A System No Longer Sustainable

The End of the Gaming Industry’s Greatest Illusion

The major players in the gaming industry have always sought the perfect solution to minimize investments and maximize profits as quickly as possible. Many have sought every possible shortcut, such as banking on big names and creating poor-quality products to achieve as many sales as possible, like tie-ins dedicated to movies in the late 80s, such as the case of E.T, currently buried in the desert, continuing until 2010, progressively worsening the situation.

Another successful strategy has been to re-release the same title with few changes every year, focusing more on microtransactions than on stability. Examples include various FIFA or sports games that, targeting a less informed and more susceptible audience, can exploit many anti-consumer moves and achieve high economic results.

The turning point was created by EPIC, launching the greatest illusion ever created, and Fortnite with its predatory and insidious system has generated huge profits. For years, this title and its business model blinded and made many competing companies dream, which in the following years studied ever new ways to exploit this seemingly simple system, but which hides endless pitfalls not always detectable at the beginning of the journey.

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Why Fortnite Became the Most Followed Example by Companies and is Now Approaching its End

After the transition from Cliff Bleszinski to Tim Sweeney, Epic underwent many changes, not all positive, such as the abandonment of the Unreal Tournament series and the creation of a new tower defense title, Fortnite.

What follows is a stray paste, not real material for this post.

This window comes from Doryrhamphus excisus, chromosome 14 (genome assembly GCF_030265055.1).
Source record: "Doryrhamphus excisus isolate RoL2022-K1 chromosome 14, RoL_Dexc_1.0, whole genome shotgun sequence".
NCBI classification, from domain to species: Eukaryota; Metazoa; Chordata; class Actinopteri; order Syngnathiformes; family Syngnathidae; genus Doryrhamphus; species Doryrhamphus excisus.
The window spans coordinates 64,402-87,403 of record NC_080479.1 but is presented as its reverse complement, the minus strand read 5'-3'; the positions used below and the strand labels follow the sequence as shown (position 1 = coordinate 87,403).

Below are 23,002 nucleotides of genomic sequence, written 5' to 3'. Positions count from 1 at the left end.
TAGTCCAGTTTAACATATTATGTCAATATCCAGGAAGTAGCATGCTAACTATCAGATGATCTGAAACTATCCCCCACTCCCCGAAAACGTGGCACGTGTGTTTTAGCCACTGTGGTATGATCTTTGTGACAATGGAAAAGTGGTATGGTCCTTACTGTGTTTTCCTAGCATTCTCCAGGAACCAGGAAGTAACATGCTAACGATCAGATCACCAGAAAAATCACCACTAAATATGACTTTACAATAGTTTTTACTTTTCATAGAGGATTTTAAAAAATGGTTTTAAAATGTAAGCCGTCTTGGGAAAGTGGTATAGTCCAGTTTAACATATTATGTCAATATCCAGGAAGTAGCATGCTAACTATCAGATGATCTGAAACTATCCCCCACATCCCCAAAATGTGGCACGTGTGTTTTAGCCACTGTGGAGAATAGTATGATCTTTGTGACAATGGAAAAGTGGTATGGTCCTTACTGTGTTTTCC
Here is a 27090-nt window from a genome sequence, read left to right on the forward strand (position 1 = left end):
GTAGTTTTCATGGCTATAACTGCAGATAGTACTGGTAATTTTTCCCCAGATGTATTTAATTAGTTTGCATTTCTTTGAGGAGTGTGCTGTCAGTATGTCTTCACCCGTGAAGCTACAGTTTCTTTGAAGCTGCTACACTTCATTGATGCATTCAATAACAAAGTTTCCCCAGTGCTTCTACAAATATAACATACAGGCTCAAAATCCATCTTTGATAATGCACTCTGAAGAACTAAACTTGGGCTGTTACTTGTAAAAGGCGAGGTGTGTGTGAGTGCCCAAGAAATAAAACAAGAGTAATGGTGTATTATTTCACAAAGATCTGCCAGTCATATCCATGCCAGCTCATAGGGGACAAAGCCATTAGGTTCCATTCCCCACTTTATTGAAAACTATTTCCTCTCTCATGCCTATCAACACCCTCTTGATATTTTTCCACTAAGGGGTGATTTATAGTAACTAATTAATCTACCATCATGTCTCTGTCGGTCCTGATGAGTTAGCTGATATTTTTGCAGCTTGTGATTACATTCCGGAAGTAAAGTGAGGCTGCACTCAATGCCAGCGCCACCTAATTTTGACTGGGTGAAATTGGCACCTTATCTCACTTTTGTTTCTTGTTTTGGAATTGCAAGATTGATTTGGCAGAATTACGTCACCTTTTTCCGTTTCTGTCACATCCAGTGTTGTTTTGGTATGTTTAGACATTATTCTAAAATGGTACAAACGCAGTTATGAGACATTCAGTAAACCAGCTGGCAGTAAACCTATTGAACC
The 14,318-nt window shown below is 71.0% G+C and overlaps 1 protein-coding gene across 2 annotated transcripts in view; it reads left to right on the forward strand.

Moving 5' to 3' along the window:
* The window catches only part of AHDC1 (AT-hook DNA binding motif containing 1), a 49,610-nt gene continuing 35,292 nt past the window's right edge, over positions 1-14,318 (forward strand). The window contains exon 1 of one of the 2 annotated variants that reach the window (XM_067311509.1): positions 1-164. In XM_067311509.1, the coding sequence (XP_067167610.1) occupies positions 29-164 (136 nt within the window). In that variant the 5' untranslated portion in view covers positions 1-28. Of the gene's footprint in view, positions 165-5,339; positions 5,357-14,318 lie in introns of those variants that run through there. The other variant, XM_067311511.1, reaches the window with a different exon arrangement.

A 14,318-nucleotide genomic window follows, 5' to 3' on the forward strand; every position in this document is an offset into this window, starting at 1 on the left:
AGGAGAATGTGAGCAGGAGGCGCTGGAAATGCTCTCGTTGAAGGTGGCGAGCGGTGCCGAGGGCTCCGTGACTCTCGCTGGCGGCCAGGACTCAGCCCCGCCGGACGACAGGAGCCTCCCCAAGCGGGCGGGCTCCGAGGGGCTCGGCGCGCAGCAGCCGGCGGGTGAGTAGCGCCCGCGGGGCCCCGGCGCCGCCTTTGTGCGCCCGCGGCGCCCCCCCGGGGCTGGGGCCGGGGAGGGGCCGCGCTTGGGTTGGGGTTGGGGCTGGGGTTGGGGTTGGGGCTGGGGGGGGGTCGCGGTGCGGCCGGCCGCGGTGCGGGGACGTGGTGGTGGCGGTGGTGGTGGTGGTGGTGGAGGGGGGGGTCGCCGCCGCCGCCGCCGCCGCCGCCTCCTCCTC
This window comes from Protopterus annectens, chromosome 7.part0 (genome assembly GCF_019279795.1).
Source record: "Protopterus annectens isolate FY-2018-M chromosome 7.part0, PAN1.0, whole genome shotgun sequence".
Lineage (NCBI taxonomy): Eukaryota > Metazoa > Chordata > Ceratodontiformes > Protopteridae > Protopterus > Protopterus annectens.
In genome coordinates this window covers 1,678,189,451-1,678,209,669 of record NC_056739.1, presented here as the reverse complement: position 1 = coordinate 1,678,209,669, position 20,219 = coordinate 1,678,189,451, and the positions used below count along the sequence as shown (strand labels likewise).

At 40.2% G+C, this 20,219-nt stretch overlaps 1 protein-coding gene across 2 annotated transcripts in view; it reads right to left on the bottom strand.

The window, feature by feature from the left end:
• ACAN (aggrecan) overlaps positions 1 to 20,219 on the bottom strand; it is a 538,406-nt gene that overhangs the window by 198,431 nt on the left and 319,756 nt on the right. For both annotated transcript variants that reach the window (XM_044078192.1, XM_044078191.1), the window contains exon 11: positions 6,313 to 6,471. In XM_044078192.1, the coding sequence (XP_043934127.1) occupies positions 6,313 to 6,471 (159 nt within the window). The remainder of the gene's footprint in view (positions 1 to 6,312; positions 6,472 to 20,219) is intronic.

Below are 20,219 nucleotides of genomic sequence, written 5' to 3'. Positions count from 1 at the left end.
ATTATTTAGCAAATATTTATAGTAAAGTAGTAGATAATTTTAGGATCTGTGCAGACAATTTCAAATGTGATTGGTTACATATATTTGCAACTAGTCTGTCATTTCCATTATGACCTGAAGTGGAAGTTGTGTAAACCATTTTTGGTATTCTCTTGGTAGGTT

Initially, Fortnite was a very simple title, and its “Save the World” tower defense mode had limited success. Tim Sweeney’s insight was to replicate the Battle Royale mode, inspired by the recent success of Player Unknown Battlegrounds, with some modifications such as the addition of building mechanics, and making it free-to-play.

This move turned out to be hugely successful. By incorporating a microtransaction system offering increasingly diverse items and new skins every season, profits soared, largely thanks to its predominantly young audience. Over the years, the success only increased.

However, one crucial aspect to consider is the type of audience these games attract: an extremely impressionable and often toxic one. Epic has accustomed players to increasingly exciting and ambitious events over the years, often featuring big-name guests. Recently, the frequency and scale of these events and content updates have only increased.

The risk now is that if, for a period of time, the content decreases in quality or fails to meet player expectations, the whole structure may start to crumble slowly. The years of Epic’s dominance in the gaming industry are many, and the fatigue factor is starting to be felt. Epic is teetering on the edge, with one wrong step potentially leading to its downfall.

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Elements to Consider in a Live Service